In March of 2015, YouTube began support for the publishing and viewing of 360 degree video content, launching VR 360 video into the mainstream. But despite the increased access and use of 360 degree video, it’s still a relatively mysterious filming process to the average viewer. If you’ve ever wondered: “How does 360 video work?”, we have some surprising facts for you!
1. Consumer grade 360 cameras are low resolution.
Beware of off the shelf consumer grade options if looking to create a 360 video to last many years. In most cases, the drop is quite considerable with some cameras, as a 1080p camera can end up looking more like a 480p complete with amazing blurry edges. There’s nothing worse than capturing powerful footage, but not being able to enjoy it because of low resolution. If looking to capture personal moments then this consumer hardware is ideal. But if looking to create high-end, professional grade, client focused quality content then we wouldn’t recommend this approach.
2. High-end 360 cameras can cost $60,000+.
The mysterious object that you see above is the Nokia Ozo camera and it has been on sale in various locations for $60,000 at different times. That is a huge amount of money, especially when you consider that there are other cameras that are available for less than $250. However, the difference in quality is often a delicate balance based on your specific project needs. Just like most technology, understanding the needs and uses of your final video should drive your equipment decisions.
3. You sacrifice video quality on YouTube and Facebook.
If you are planning on recording 360 video and then putting it on either Facebook or YouTube, then you have to save it at as high a resolution as possible. That’s because as these websites stream video it will select the proper resolution on the fly, and unless you’re connected directly to a fast connection, your video will look horrific when it’s put on these websites. Many professional users allow for downloading videos for this exact reason. Streaming adds massive usability, but at the cost of immediate visual quality.
4. 360 video production is much harder than 2D.
Because you are filming 360, it does mean that the team filming will likely be captured in some form when filming begins. This is a fact that ends up catching people off guard simply because they forget to properly plan. While this can often be solved by having the team run away from view or editing them in post, it’s important to plan 360 video shoots beforehand to solve these logistical problems in the first place. Lighting is especially uniquely challenging for this same reason. Planning where the cameras overlap (aka seam) can also be a strategic decision if an area won’t see movement or is less visually interesting.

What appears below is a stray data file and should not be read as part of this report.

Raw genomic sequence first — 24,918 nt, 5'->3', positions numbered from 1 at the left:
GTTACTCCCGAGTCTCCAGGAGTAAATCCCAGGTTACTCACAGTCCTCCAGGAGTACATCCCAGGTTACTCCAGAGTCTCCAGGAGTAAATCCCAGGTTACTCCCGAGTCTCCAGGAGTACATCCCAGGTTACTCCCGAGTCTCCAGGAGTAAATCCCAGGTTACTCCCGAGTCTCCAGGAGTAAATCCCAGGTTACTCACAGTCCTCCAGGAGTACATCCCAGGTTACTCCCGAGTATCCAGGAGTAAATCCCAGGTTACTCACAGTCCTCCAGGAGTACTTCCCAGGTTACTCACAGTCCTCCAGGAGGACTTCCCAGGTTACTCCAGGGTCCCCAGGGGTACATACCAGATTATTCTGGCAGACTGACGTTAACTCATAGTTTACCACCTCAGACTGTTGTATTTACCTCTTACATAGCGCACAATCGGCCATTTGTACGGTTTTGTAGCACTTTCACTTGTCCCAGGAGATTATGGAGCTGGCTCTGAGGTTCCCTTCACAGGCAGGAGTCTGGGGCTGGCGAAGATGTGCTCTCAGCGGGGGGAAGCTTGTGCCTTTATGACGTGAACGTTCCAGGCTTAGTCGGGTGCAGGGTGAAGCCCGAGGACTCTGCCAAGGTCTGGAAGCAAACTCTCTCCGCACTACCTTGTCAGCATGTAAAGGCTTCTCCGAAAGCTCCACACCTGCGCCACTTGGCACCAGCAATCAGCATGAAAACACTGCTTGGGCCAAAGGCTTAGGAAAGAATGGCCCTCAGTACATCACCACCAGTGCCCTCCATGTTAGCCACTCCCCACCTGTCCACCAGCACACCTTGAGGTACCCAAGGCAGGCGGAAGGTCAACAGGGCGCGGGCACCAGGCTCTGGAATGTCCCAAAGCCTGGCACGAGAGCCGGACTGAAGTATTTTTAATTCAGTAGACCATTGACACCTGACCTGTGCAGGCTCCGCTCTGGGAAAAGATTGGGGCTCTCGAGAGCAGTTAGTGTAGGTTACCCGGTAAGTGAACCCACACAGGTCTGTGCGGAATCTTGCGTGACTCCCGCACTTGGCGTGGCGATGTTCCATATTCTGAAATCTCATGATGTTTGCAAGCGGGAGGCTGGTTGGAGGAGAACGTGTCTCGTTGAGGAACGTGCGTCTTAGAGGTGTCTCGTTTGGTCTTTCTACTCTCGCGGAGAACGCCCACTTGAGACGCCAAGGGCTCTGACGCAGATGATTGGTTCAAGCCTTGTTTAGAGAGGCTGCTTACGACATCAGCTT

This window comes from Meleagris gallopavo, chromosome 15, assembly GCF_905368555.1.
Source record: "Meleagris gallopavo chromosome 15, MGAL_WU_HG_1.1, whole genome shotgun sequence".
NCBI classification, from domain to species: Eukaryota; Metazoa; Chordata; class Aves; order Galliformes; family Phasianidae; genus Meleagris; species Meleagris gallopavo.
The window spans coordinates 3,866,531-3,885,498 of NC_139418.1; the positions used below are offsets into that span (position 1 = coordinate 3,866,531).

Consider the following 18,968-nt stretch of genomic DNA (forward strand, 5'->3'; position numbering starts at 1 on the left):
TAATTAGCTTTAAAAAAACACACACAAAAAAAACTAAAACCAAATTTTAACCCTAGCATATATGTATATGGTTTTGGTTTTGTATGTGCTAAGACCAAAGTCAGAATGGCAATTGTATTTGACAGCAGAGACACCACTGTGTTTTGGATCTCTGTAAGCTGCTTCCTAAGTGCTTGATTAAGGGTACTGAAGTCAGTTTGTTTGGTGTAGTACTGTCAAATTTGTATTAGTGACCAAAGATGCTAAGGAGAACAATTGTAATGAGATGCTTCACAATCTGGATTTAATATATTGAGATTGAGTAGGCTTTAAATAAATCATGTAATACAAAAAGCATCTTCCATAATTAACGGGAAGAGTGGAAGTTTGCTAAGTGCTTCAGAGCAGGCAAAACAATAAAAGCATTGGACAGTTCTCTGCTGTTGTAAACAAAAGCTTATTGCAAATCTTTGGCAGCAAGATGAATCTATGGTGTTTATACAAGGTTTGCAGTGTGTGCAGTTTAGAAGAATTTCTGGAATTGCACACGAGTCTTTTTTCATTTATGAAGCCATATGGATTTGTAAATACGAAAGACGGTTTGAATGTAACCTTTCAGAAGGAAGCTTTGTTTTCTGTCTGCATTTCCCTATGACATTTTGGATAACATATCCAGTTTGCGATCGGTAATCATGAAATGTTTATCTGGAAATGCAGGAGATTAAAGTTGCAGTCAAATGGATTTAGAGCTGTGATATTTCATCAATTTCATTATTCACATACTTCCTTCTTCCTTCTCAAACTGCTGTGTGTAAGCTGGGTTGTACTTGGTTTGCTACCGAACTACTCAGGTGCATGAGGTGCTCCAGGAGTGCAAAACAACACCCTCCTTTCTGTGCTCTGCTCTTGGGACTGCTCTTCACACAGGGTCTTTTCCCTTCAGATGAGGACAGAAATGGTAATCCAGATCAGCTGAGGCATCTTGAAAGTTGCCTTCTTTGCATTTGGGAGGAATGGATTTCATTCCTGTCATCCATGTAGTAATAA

5. 360 video should be used to elevate experiences.
In the past, the 3D experience was designed to make you feel as if you were really involved in the movie. Well, the exact same reasoning was created for the sake of 360 video. Its entire aim is to make you feel as if you really are part of the experience since you see everything that is going on in each and every direction. 360 videos should take advantage of this benefit to do something traditional 2D videos can’t match. Often this makes location a much more important part of the creative process, as places that appear slightly boring in 2D can be fascinating when magically transported there in VR 360 video.
6. You have 2 main types of 360 video.
At this point, there are actually two different types of 360 video. The first is Monoscopic, which is the most popular, and the second is Stereoscopic. With Monoscopic, it is difficult for you to end up with any concept of depth in what you see, but with Stereoscopic, it changes the game by capturing two cameras, with one for each eye. However, because the distance between viewer’s eyes can be quite different Monoscopic is the easier path for the most compatible and painless videos. While a mixture of Monoscopic and Stereoscopic is preferred, when in doubt Monoscopic is the safest direction. If you’re creating a custom VR or 360 video player application to accompany your work then Stereoscopic is ideal, as you have greater granular control over the end result.
7. For best results, multiple cameras are stitched together.
While consumer VR 360 video cameras auto-stitch multiple cameras the results are very obvious, relying on a fade or abrupt distortion. Higher end 360 experiences use many more cameras (10 vs 2) and require a talented artist to stitch the shots together to ultimately produce something that is truly seamless and high-resolution. This process is fairly time-consuming as it is currently done by hand. Just imagine having to line things up perfectly for the entire film and you get an idea as of how challenging this could be. But for most cases, auto-stitching camera solutions are preferred to save time and money.
Looking to build your own VR 360 video?
Think you’re ready to produce your own VR 360 video? Think again! Here are our 10 Reasons Not to Create an Augmented or Virtual Reality App.
Still prepared to take the plunge? Cubicle Ninjas has the expertise to bring any idea to life! Check out 360 video experiences produced by our very own ninjas.
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